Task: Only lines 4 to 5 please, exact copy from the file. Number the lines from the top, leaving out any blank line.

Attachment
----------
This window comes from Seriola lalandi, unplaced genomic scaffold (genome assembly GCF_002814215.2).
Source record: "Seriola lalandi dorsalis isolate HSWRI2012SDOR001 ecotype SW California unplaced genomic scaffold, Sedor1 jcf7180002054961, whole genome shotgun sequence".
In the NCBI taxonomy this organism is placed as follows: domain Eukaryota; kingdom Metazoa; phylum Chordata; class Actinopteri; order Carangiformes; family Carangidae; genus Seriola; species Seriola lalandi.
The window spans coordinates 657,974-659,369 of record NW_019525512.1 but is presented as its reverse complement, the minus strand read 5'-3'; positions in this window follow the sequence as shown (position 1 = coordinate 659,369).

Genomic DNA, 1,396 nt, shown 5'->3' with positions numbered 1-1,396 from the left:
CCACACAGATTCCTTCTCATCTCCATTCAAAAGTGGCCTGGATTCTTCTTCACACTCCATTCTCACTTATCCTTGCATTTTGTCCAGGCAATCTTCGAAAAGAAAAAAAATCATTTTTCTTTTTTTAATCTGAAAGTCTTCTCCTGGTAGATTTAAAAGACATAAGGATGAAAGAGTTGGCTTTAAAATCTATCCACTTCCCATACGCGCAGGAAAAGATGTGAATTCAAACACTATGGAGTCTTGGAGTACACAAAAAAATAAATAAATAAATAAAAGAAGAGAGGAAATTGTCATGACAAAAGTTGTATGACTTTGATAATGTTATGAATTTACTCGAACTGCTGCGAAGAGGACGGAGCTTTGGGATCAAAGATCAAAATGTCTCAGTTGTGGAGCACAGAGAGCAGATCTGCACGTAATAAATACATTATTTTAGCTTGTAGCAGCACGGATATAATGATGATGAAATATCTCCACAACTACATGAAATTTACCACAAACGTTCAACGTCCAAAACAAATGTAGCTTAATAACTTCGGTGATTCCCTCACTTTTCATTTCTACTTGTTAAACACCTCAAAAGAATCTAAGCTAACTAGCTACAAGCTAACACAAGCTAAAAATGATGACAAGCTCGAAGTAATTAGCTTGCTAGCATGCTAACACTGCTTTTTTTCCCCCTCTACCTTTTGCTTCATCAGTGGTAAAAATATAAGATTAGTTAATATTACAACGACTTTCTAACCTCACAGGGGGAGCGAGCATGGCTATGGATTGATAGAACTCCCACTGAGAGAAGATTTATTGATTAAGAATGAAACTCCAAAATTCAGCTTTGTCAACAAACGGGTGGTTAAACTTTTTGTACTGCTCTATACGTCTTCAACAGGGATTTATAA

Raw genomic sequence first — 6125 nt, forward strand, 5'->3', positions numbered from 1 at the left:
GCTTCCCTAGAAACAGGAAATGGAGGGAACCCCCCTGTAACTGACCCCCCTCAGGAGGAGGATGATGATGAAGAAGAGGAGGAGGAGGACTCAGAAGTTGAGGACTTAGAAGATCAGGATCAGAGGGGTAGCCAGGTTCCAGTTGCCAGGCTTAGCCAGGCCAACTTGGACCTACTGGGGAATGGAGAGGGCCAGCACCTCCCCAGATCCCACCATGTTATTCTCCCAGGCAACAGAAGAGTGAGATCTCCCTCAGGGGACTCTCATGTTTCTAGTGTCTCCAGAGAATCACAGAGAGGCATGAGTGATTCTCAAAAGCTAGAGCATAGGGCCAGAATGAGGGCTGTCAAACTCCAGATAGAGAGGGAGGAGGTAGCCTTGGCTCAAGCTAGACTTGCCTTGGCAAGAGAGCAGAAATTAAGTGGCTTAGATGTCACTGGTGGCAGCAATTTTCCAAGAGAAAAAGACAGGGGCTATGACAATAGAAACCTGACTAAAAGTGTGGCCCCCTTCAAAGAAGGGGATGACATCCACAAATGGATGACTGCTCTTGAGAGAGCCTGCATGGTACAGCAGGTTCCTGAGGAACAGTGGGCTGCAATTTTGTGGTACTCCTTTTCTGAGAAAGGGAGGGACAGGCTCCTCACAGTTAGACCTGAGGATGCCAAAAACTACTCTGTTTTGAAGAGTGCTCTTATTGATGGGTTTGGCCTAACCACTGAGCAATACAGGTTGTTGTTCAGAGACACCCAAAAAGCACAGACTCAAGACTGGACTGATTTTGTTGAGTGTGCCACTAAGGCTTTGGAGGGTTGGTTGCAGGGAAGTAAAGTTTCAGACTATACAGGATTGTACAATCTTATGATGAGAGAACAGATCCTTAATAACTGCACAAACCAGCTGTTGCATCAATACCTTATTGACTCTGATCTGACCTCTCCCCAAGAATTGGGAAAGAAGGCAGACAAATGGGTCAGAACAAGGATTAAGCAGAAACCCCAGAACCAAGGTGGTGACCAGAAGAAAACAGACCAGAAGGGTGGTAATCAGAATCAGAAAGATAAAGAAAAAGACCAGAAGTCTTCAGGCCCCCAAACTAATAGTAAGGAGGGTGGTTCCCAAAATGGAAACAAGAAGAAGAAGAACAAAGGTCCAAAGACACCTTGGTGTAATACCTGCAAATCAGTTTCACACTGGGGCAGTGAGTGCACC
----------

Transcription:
The window spans coordinates 657,974-659,369 of record NW_019525512.1 but is presented as its reverse complement, the minus strand read 5'-3'; positions in this window follow the sequence as shown (position 1 = coordinate 659,369).

Genomic DNA, 1,396 nt, shown 5'->3' with positions numbered 1-1,396 from the left: